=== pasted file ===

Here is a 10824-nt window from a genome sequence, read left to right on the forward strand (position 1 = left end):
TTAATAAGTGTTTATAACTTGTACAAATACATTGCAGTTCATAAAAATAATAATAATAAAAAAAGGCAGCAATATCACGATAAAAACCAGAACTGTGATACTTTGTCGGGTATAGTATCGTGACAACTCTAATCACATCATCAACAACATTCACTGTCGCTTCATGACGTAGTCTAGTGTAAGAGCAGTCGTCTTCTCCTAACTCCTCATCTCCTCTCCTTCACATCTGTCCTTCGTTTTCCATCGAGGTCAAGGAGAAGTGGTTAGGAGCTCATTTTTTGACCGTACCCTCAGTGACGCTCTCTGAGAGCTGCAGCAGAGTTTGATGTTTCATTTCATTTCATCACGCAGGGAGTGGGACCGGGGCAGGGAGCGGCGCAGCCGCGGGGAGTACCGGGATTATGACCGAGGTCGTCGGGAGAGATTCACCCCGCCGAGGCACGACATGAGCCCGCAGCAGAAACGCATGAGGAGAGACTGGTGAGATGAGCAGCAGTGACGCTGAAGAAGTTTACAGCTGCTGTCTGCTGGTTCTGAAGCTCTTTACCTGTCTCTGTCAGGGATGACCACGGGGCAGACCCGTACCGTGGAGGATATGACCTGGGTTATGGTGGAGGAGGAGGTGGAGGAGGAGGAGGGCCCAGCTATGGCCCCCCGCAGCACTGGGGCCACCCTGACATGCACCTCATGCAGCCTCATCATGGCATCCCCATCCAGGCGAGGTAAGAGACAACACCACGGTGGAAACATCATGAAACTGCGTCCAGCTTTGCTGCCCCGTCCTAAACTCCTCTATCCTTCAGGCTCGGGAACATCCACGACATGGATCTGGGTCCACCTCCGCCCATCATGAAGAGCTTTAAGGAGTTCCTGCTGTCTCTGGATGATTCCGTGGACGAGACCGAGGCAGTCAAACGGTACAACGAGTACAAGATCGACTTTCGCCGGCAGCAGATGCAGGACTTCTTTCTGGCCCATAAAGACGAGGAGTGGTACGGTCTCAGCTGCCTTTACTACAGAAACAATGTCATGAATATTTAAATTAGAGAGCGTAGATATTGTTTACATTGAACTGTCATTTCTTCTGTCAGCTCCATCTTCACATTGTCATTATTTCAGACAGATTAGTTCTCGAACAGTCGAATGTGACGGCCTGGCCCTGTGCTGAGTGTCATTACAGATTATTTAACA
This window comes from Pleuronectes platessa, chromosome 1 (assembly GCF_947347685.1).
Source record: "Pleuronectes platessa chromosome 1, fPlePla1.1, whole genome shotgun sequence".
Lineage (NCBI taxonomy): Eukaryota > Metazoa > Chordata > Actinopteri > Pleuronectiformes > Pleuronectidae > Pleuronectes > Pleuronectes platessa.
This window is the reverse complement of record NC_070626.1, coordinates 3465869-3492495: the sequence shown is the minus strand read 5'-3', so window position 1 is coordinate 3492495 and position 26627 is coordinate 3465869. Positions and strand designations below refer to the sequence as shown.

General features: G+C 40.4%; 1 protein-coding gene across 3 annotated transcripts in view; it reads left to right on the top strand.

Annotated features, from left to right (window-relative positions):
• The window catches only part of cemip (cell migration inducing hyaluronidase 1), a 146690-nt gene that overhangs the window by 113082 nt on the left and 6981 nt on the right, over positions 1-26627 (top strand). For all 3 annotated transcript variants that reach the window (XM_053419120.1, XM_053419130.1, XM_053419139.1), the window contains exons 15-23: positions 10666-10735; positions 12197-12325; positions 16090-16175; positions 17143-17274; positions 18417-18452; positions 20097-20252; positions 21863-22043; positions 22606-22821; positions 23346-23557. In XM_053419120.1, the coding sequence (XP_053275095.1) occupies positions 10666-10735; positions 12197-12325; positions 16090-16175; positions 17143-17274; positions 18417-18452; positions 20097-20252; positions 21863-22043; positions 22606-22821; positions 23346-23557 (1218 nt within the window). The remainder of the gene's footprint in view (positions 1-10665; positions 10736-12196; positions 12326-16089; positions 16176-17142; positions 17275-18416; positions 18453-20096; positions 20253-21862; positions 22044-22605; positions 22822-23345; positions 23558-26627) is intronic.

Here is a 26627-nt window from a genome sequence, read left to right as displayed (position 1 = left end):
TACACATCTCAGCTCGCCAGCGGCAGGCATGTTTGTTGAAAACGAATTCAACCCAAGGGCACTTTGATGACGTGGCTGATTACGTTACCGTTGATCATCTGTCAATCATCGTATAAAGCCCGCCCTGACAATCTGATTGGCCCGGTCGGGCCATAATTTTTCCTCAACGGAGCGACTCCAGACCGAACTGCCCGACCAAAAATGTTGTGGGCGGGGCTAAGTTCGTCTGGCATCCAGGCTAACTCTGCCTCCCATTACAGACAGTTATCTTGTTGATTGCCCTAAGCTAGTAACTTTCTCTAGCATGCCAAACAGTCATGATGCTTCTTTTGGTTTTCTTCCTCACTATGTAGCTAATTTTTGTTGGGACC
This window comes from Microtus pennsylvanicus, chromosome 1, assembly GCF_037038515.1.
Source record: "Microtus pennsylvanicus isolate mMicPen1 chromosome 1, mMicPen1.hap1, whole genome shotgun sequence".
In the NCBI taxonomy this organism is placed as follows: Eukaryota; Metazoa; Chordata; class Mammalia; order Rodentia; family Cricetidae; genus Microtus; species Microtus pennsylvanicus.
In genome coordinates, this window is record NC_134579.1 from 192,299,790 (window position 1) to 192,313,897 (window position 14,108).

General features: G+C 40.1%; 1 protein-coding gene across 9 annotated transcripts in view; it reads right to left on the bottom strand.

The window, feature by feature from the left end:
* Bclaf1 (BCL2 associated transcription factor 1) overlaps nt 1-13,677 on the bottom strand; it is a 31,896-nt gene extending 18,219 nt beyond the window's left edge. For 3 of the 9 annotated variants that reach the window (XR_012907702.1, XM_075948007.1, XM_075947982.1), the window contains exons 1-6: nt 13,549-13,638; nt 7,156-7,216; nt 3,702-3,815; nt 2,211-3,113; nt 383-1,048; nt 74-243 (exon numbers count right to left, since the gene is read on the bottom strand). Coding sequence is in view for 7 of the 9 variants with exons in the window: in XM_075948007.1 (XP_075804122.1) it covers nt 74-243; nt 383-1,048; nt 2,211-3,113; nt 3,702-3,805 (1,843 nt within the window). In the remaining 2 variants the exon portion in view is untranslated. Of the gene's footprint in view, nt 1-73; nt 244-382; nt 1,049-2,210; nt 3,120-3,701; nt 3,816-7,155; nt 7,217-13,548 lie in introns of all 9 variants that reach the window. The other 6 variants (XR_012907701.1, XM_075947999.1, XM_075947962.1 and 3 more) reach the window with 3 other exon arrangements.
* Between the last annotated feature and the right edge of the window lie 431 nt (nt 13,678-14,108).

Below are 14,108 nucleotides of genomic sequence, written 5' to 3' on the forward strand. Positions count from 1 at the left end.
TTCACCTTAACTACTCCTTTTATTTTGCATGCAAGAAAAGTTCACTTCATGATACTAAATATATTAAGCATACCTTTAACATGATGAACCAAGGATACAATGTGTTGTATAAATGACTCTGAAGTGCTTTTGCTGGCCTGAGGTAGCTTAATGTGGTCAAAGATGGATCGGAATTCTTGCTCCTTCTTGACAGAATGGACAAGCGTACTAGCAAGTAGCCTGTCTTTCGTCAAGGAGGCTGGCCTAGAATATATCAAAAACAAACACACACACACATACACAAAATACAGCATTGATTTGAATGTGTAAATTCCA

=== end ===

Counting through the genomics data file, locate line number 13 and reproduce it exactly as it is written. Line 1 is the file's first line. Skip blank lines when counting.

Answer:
Source record: "Microtus pennsylvanicus isolate mMicPen1 chromosome 1, mMicPen1.hap1, whole genome shotgun sequence".